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Canadian Urbanism Uncovered

La construction de la nouvelle Plaza Swatow : une histoire de 2007 à 2010

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The new and the old Swatow 長盛
Septembre 2007

Swatow Plaza - May 2008
Mai 2008

Plaza Swatow - March 2009
Mars 2009

Plaza Swatow, 2009-05-29
Mai 2009

Plaza Swatow - December 2009
Décembre 2009

La Plaza Swatow dans le Quartier chinois ouvrira ses portes au grand public le 1er août 2010. Il aura fallu près de trois ans, entre le moment où la pancarte annonçant la construction du centre commercial aux vocations multiples (un resto, un supermarché, du stationnement, des petites boutiques et de l’espace à bureaux) n’eût été posée et son inauguration.

Au fil des années, je me suis interessé à ce projet qui promettait de revitaliser un Quartier chinois aux trous béants et de plus en plus mis au défi par le deuxième Chinatown qui se développe aux abords de l’Université Concordia, loin de l’establishment d’origine cantonaise et hongkongaise.

La Plaza Swatow s’appelle 長盛廣場 (Changsheng Guangchang) en chinois, ce qui veut dire longue prospérité, alors que « Swatow » c’est l’ancienne romanisation de la ville portuaire de Shantou. Au delà des noms, ce centre commercial, qui a bien l’intention de durer, est la première construction majeure dans le Quartier chinois depuis celle du complexe Guy-Favreau et la Place du Quartier en 1983.

Cet article est également publié sur le blogue Comme les Chinois.



  1. Si toute les nouvelles batisses de Chinatown adopte le beige/gris, l’allure du quartier va devenir pas mal ennuyante.

  2. C’est où le plaza? Je ne vois qu’une édifice.

  3. And another building that ruins the scale of Chinatown. Aren’t there any bylaws about building heights ?

    This tower shouldn’t have been higher than 3 or 4 floors, just like it’s neighbors.

  4. Cirrus: It’s not a damn tower, it’s a building a 6 story building end of story.

    Would you really rather have an empty lot? Land is expensive, taxes are expensive, developers need to build property that can produce revenue, a 3 story red brick building that “fits” with the urban atmosphere would have not provided enough revenue to justify the price of the land/the cost of upkeep.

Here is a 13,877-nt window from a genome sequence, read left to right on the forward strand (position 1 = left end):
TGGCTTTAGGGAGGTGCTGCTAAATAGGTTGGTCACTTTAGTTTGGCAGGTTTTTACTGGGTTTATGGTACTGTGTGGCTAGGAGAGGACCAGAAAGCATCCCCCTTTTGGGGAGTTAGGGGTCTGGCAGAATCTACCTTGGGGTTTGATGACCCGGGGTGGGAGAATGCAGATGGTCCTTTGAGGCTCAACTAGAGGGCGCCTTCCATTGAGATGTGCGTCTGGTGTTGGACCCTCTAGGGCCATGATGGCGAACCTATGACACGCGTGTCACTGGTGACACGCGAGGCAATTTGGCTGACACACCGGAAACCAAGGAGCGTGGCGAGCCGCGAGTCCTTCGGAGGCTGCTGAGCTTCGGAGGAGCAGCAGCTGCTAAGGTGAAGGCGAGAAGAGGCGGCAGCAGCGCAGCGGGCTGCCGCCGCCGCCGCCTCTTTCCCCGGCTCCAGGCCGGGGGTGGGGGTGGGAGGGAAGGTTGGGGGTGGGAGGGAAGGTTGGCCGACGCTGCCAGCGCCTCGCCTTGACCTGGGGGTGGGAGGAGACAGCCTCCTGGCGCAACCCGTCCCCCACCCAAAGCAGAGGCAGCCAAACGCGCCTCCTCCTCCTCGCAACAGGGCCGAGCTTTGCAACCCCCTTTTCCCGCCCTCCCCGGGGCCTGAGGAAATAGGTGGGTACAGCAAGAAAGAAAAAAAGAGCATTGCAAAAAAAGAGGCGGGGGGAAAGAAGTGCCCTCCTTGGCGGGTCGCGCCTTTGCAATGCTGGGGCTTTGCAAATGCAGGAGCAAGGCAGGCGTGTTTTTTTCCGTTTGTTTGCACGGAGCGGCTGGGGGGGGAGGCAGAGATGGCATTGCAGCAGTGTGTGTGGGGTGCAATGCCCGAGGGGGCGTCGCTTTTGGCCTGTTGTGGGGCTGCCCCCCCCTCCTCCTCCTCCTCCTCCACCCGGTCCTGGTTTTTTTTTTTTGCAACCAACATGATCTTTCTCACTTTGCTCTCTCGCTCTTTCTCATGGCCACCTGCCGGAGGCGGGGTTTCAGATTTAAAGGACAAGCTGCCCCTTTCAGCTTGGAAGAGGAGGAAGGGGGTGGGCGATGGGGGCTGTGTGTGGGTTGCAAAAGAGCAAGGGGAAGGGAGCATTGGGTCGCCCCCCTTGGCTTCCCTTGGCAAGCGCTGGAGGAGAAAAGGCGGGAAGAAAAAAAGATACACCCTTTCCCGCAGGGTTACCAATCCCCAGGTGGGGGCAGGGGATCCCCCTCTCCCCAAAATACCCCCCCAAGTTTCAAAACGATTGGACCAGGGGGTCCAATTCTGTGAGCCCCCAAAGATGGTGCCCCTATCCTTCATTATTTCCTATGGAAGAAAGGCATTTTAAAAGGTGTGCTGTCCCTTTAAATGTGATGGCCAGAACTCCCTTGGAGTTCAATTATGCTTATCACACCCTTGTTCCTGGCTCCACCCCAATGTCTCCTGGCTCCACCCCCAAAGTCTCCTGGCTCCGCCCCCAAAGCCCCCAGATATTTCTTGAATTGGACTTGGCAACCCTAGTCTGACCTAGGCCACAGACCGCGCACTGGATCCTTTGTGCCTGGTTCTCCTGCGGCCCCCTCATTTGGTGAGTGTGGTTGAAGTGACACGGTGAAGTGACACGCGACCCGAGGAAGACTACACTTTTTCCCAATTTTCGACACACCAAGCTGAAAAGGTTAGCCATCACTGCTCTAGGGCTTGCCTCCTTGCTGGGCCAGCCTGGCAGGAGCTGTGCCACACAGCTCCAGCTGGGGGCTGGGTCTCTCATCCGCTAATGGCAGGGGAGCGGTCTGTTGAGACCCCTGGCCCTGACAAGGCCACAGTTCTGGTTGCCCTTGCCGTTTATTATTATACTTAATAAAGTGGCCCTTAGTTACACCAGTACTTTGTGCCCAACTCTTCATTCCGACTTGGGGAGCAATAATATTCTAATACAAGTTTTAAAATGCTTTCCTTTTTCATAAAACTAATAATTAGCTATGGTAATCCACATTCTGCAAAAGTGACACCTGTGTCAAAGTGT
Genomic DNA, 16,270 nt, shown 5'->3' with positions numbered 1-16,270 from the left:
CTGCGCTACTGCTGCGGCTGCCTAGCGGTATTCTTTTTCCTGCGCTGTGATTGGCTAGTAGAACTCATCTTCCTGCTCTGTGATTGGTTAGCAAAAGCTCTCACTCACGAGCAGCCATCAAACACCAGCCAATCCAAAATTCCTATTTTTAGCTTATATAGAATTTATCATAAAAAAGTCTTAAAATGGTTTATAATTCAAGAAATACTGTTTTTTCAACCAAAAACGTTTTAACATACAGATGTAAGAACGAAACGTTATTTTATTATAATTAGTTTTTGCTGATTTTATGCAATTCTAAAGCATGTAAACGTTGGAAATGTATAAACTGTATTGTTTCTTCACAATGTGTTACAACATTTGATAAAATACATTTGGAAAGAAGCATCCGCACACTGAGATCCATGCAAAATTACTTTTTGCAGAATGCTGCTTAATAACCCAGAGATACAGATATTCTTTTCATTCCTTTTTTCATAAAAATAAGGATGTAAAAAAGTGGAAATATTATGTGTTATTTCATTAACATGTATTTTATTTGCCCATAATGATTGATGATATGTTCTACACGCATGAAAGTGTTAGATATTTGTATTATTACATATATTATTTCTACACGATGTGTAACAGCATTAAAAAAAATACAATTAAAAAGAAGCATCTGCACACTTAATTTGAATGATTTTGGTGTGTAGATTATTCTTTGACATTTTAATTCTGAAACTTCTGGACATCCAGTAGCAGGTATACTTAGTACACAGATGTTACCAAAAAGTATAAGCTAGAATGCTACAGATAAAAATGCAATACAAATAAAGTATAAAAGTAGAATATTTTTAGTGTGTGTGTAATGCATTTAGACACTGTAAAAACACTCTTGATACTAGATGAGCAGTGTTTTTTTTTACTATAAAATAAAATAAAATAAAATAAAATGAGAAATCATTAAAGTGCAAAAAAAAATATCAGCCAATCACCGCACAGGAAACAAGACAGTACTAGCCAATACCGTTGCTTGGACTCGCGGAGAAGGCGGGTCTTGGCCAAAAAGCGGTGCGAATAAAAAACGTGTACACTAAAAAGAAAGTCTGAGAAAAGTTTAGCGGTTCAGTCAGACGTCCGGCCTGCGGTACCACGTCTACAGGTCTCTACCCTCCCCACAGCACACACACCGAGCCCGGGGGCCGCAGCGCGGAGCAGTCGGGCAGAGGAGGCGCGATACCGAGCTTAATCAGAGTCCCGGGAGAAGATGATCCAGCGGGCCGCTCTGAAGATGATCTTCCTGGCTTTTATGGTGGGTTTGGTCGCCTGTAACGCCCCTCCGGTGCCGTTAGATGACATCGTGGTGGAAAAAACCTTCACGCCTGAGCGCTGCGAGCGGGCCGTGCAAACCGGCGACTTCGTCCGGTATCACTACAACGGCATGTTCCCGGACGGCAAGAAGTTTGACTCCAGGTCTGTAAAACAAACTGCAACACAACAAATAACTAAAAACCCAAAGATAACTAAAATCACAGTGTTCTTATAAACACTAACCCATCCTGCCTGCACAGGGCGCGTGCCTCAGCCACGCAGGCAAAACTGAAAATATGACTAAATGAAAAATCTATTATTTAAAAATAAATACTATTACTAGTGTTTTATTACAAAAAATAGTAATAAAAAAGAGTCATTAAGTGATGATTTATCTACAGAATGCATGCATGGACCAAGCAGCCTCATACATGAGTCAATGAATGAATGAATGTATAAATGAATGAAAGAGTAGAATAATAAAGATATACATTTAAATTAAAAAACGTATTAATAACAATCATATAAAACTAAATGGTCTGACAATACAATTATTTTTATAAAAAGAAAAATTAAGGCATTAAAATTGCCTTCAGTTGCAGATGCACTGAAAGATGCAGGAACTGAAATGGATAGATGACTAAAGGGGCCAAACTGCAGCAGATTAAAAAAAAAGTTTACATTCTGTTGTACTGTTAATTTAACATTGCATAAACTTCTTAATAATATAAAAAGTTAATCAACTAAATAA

that’s the definition of tower, a building whose height is larger then it’s width.

    Seriously, I’m all for conserving architectural gems but that was an empty lot and if there’s a possibility to finally build something in it that will attract new tenants and life into the neighborhood I’m all for it. We can’t regulate everything, that’s why we live in a capitalist society.

    I enjoy reading posts on spacingmontreal but sometimes jeez you’d think you guys forgot you lived in a modern world class city, we can’t be bland and fit everything to the neighborhood, we need to be progressive and think outside the box.

    CIrrus, I’m not picking at you specifically I’m just going after your comment, please don’t take this personally.

  5. @D
    Dictionnaire Antidote :
    « Plaza, n.f., Grand centre commercial. [Québec] Nom générique de certains centres commerciaux. »

    Merriam-Webster :
    « Plaza, n., 1.b. A shopping center. »

  6. J’espère qu’il y aura des bons restos chinois là-dedans! Montreal est loin en arrière de la nouvelle vague de la cuisine chinoise qui arrive dans les autre grands pays en Amerique du Nord. (Cependant, il y a quelques bonnes additions recents dans le “deuxième Chinatown”.

  7. It’s not too dreadful, although they might’ve made the façade more interesting and colourful. I’m more concerned about the building directly to the south, which really is an interesting frontage.

    Any details about the actual opening? I hope there will be dragons and fireworks at least.

  8. Cirrus wrote:
    “This tower shouldn’t have been higher than 3 or 4 floors”

    Haha, are you kidding? Wow, i haven’t heard such backward NIMBYism in a long time. 6 floors constitutes a tower now?! This low-rise is just fine at 6 floors. Even 10 floors would have been ok. The appeal of Chinatown is what’s at street-level, not what’s above it.

    This is a city – we build dense and we build high. If you’re intimidated by anything over 3 storeys, i recommend you go live in the countryside.

  9. Cirrus,

    3 stories is not sufficient for central locations. The best sections of the world’s great central cities are near-universally composed of 5-7 story structures. Paris, Istanbul, London — even SoHo in New York. Even Old Montreal. Given the development history of Montreal over the last 20 years, it is the height of irresponsibility to demand that vacant lot-filling projects be downscaled to economically unviable sizes.

    There exists a culture in Montreal that uses the language of Jane Jacobs urbanism to promote, through the bylaws and public consultation projects, a petty, restrictive and unambitious building programme that produces none of the sorts of structures and spaces that defined, say, Jacobs’ Greenwich Village.

    These guys raised $20 million in foreign capital and built a building that will house a vibrant collection of businesses on what was once a vacant lot… and the reaction of some Montrealers is to hope that exploiting some chintzy little bylaw can maybe erase half of of this new activity.

    Desolation angels.

  10. I totally agree, this is not a tower and it adds good density to the area! I much prefer this to a parking lot! Let’s hope it brings back some life into that Chinatown and brings new investors!

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